Malta is steeped in history. And not just your run of the mill history, but cool, mysterious history. The kind of history that the Egyptian pyramid builders should have been studying in school - and hey, maybe they were, but I know of no evidence to corroborate that - but you gotta think that they got their techniques for moving massive stones from somewhere. Well, the ancient Maltese temple builders figured it out, about 2500 years before the Egyptians. Not only had they figured out how to move massive limestone blocks (some weighing up to 4 tonnes), but they mastered their placement and the art of constructing intricate structures used for every-day religious purposes. There is also some evidence that they were using the temples they built to track the seasons and maybe even the heavens. Pretty impressive when you consider how simply our ancestors were living, not that long ago.
We were fortunate to visit three different temple complexes during our stay in Malta. They all followed the same basic plan, using monolithic slabs in various orientations to create walls and alters. Each temple featured central hall ways with opposing semi-circular apses, but the roofs were long gone. The Maltese government has undertaken various efforts to preserve the temples, ranging from scaffolding to massive tents to shield them from the elements. In some cases, they had removed some of the really important archaeological pieces (for protection in local museums) and replaced them with cast replicas. This was expertly done, though, so you really couldn't tell the difference. For me, the best part was the fact that you could get really close to these structures. Perhaps there is more risk to them given the throngs of poking and prodding tourists, but it allows you to get up close and personal, and perhaps experience a little bit of what these were like in their hey days.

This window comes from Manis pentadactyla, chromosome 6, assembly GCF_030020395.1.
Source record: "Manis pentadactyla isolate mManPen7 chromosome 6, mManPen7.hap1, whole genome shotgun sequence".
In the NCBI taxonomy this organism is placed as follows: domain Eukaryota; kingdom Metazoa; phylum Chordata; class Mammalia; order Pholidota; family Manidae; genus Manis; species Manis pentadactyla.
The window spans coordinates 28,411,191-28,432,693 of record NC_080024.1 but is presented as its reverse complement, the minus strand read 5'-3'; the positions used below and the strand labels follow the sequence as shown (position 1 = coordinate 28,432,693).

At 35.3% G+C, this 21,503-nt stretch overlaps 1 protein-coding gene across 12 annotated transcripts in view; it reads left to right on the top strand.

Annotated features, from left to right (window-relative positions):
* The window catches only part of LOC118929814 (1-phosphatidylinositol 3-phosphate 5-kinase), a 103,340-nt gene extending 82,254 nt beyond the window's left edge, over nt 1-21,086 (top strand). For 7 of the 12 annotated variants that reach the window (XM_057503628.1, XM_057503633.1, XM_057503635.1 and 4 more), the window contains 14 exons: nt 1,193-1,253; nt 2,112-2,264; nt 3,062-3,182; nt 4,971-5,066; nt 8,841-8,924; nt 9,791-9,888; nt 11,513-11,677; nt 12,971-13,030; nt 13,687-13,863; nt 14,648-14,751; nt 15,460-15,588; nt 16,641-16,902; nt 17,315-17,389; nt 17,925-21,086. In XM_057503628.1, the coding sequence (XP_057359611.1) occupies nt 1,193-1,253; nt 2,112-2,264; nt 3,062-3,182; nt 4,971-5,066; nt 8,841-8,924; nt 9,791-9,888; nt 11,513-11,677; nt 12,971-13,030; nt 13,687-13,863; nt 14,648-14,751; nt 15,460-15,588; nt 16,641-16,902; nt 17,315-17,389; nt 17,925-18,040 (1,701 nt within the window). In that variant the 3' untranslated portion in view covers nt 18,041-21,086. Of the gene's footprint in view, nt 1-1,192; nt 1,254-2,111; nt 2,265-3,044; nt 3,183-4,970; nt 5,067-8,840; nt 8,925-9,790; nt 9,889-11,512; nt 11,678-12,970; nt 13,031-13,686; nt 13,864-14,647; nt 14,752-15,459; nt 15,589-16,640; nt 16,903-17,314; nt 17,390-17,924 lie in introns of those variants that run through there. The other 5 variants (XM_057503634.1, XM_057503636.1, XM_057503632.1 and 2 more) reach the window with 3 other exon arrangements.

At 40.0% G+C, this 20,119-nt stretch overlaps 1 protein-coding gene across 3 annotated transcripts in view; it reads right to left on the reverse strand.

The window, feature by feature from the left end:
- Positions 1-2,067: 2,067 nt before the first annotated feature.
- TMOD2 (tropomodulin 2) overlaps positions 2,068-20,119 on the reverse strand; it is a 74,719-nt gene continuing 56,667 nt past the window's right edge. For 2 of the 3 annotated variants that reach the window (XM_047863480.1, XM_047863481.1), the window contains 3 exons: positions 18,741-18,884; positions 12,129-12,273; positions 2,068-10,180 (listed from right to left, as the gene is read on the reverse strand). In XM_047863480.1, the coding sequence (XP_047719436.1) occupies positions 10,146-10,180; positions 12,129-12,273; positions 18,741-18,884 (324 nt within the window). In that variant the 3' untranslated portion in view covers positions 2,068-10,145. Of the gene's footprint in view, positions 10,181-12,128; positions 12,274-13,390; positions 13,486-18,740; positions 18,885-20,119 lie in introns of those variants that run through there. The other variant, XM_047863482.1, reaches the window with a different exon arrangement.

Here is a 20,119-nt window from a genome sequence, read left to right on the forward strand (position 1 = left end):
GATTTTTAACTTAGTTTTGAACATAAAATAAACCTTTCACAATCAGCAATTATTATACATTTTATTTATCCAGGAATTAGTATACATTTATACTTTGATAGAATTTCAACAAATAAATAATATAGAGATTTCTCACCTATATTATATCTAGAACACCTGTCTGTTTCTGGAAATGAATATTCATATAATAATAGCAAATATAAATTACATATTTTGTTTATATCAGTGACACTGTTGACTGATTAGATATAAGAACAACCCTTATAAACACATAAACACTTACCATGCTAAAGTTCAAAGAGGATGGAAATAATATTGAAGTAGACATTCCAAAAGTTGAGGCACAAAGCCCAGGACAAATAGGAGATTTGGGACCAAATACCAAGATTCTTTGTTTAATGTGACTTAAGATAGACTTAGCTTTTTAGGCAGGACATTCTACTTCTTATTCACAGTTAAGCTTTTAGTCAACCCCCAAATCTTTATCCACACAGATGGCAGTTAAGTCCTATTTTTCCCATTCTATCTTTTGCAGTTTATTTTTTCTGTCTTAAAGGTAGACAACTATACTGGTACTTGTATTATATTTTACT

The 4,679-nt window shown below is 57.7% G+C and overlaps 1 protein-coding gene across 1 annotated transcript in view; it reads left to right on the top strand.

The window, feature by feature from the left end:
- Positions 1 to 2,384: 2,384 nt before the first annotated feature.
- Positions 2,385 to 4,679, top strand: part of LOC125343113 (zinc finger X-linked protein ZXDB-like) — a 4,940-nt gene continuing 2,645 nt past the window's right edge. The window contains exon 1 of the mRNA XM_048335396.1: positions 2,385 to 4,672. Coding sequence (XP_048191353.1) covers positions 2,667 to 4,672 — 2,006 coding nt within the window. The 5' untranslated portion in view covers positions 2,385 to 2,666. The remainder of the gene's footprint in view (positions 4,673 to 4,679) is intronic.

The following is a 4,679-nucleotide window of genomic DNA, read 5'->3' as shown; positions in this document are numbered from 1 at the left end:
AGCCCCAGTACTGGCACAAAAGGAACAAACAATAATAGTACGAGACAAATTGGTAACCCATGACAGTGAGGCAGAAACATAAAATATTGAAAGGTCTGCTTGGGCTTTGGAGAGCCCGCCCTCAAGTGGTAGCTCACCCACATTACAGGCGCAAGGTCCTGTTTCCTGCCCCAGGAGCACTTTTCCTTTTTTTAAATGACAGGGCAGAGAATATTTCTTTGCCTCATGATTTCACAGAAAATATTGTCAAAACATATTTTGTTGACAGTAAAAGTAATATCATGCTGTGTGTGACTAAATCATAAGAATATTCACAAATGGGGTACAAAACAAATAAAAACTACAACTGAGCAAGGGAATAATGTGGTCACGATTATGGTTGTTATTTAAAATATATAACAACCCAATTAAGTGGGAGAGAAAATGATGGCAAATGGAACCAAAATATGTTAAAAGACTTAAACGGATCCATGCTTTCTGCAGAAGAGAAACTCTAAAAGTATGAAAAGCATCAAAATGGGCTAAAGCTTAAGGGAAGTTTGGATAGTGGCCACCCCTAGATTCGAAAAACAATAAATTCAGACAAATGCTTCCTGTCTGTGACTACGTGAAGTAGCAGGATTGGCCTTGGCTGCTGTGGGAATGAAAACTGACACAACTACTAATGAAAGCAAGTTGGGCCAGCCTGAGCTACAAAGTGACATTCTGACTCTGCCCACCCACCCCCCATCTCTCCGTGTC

This was the first temple that we visited. It is located in the heart of Xaghra, the village we called home-base for the first ten days of our trip, on the Island of Gozo. Perhaps it was because it was the first one we visited, or maybe it was the fact that it was uncovered, but this is the one that resonated with me the most. The sheer size of the stones, the precarious way in which they were arranged and the locale with a sweeping view of the country side to the south made a lasting impression.
This was the second temple we visited. It is located in a residential area about 20 minutes or so south of the Maltese capitol of Valletta. This one was covered with an elaborate tent. This was also the temple where most of the really significant artifacts were found, shedding some light on who these people were, and the rituals they followed. Make no mistake, though, their daily lives and sudden disappearance remain shrouded in mystery.
Hgar Qim and Mnajdra
These last two temples are located on a seaside bluff, overlooking the Mediterranean on the west side of the island of Malta, about half an hour west of Valletta. These temples have some interesting features that suggested the temple builders used them to track the sun in the sky, and mark the seasons through the equinoxes and solstices. There is also some marking to suggest they tracked constellations from this location as well. These temples, in particular, are very accessible. You can stroll through them as if they were nothing more than an elaborate limestone play structure, but the overhead protection and the diligent oversight of the site staff remind you just how important these temples are to the Maltese.
There are other temples scattered about Malta that we did not get the chance to see. However, these three sites impressed us greatly with their magnitude, complexity and peacefulness. It is unfortunate that we do not know what happened to the temple builders, but at least these sites have been discovered and steps are being taken to preserve them for future generations. And, they inspired Jamie to make his own version of the "lady legs" from the Tarxien temple for his ancient history project.